Companies without a Bank status, but authorized, under their state-issued charters, to collect federally insured deposits, offer credit cards, make loans and process financial transactions are called “Industrial Loan Companies” (ILC). Harley-Davidson, via its lending arm, is one of them. Under their ILC status these companies don’t face as much scrutiny as traditional banks regulated by the U.S. government. So, knowing the excesses of our banks, you imagine the “financial freedom” that these companies enjoy.
President Barack Obama wants to oblige these companies to register as bank-holding companies with the Federal Reserve, facing the same banks stricter oversight. If they refuse or don’t qualify with the Fed’s requirements, the government wants these companies to sell off their lending arms. So, if Harley would refuse, the company would no more be able to lend money to the buyers of its bikes. If Harley lending division would pass the Fed’s requirement and accept the status of bank-holding company, purchase loans would be tougher to get. Of course, you can expect a big fight with Treasury Secretary Timothy Geithner to have this administration proposal removed.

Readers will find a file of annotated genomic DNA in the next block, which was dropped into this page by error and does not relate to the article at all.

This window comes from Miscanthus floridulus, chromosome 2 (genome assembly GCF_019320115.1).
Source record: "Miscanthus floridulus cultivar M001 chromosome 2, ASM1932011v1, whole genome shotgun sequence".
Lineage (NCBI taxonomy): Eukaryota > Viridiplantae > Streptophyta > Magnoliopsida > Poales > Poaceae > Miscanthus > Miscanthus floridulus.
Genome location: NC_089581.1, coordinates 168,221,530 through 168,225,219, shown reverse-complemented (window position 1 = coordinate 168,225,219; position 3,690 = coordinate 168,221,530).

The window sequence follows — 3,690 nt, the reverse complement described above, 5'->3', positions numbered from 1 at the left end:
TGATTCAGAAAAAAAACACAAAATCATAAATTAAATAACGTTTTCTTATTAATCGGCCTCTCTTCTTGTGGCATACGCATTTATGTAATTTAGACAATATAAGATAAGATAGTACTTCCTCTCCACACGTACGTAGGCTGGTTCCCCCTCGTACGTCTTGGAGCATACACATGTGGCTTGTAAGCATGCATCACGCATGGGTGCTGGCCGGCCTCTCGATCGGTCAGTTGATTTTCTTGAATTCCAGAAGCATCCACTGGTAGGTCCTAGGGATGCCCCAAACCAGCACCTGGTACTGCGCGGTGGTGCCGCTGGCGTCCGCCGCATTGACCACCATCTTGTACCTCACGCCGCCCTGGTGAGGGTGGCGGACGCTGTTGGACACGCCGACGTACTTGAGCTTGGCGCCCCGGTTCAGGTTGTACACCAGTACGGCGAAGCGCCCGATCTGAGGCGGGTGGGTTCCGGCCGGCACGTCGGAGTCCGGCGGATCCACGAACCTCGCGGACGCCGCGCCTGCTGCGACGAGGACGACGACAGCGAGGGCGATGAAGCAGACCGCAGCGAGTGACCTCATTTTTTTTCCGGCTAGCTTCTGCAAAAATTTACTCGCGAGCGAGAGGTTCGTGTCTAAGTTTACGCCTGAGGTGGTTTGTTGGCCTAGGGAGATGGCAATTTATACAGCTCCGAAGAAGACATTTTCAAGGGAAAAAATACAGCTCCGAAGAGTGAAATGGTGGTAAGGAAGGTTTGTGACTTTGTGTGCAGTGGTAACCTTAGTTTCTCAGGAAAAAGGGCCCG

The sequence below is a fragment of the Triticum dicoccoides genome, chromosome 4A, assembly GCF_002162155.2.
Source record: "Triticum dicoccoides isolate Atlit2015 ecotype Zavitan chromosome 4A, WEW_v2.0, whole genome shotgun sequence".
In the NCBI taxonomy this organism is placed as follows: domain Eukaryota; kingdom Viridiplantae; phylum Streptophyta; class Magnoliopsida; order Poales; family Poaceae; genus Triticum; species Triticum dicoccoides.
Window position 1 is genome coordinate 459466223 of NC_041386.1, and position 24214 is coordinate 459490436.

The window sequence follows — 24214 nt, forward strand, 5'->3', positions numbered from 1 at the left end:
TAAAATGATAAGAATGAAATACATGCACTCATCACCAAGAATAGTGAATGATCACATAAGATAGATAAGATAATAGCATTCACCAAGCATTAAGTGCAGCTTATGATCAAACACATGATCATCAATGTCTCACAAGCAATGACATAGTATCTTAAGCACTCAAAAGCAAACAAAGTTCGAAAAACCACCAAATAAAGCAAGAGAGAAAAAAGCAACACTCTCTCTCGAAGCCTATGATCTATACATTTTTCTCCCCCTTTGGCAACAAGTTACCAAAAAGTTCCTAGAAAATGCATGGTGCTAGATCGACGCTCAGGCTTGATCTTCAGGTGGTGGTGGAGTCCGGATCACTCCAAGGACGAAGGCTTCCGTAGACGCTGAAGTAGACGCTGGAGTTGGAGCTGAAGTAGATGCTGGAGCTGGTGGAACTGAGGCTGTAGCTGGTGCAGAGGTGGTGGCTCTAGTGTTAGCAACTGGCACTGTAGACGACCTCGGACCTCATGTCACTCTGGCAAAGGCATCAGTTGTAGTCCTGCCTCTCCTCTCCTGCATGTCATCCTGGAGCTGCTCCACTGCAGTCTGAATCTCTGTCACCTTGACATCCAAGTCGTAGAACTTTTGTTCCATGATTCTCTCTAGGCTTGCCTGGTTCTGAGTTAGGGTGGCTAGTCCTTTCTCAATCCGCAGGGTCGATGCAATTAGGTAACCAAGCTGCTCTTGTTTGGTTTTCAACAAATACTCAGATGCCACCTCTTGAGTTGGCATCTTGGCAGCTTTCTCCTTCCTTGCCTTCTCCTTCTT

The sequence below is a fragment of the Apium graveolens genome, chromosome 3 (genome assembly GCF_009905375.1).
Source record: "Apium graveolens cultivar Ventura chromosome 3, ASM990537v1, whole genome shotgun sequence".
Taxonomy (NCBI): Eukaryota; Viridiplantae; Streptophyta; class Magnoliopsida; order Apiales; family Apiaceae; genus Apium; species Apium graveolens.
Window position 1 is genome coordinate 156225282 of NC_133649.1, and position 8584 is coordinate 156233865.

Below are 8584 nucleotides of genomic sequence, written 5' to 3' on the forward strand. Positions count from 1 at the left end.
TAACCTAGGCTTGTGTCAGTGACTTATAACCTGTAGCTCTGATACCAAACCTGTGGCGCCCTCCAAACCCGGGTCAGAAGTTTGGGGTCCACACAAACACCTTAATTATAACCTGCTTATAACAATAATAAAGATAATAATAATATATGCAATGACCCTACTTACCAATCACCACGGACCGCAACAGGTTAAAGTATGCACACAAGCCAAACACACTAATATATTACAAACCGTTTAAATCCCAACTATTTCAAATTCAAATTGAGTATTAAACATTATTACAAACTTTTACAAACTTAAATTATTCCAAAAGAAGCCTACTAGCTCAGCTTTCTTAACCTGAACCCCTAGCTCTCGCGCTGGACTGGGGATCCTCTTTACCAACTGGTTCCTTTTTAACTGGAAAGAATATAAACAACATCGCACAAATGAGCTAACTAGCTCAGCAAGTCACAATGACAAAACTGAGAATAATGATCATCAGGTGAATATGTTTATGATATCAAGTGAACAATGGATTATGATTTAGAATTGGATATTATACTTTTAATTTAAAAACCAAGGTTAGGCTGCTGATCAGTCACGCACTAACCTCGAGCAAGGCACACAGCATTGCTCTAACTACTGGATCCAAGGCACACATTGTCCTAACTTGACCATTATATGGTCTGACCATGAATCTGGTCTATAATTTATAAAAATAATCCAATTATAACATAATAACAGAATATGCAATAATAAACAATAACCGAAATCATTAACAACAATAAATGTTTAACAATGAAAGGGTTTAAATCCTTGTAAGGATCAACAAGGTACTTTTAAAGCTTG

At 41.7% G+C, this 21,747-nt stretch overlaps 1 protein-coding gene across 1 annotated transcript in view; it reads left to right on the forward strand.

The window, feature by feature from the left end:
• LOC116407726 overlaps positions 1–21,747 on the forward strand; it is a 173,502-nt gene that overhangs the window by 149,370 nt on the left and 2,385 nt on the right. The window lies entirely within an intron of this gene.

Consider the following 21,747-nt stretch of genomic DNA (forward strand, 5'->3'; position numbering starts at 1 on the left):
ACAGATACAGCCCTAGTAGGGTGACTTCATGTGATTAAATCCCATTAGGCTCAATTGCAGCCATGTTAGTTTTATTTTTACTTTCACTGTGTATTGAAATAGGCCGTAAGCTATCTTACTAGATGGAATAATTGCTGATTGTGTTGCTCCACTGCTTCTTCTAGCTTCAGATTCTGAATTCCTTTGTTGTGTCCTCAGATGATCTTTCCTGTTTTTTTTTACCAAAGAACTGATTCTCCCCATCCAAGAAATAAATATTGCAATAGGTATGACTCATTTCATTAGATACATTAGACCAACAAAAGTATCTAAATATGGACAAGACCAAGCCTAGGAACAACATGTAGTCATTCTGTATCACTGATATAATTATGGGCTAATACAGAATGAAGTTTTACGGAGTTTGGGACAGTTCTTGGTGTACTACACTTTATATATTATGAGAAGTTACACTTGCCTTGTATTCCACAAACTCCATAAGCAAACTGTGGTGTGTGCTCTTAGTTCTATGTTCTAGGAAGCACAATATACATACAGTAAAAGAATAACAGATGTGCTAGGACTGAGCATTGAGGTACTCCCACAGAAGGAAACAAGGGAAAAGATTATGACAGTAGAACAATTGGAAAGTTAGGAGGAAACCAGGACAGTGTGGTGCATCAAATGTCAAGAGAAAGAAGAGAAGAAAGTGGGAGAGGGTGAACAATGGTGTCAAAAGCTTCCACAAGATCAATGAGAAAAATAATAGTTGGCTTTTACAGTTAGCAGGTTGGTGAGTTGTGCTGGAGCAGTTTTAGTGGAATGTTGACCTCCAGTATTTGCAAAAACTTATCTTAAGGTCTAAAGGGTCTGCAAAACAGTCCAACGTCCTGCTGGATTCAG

What do you think? Should Harley-Davidson lending practises be supervised by the government? If not, when in financial difficulties, should Harley be bailed out by our government with taxpayers money?